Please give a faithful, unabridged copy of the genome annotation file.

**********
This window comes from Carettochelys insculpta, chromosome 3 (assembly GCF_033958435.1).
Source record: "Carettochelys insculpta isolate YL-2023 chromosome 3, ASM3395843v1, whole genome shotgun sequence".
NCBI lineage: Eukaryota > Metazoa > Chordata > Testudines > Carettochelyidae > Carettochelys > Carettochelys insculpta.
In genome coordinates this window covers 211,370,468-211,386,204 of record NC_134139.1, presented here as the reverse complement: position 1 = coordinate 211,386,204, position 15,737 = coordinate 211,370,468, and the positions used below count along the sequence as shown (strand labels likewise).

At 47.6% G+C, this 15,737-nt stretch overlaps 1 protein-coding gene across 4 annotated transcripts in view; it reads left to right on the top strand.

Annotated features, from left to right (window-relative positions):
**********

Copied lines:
This window comes from Carettochelys insculpta, chromosome 3 (assembly GCF_033958435.1).
Source record: "Carettochelys insculpta isolate YL-2023 chromosome 3, ASM3395843v1, whole genome shotgun sequence".
NCBI lineage: Eukaryota > Metazoa > Chordata > Testudines > Carettochelyidae > Carettochelys > Carettochelys insculpta.
In genome coordinates this window covers 211,370,468-211,386,204 of record NC_134139.1, presented here as the reverse complement: position 1 = coordinate 211,386,204, position 15,737 = coordinate 211,370,468, and the positions used below count along the sequence as shown (strand labels likewise).

At 47.6% G+C, this 15,737-nt stretch overlaps 1 protein-coding gene across 4 annotated transcripts in view; it reads left to right on the top strand.

Annotated features, from left to right (window-relative positions):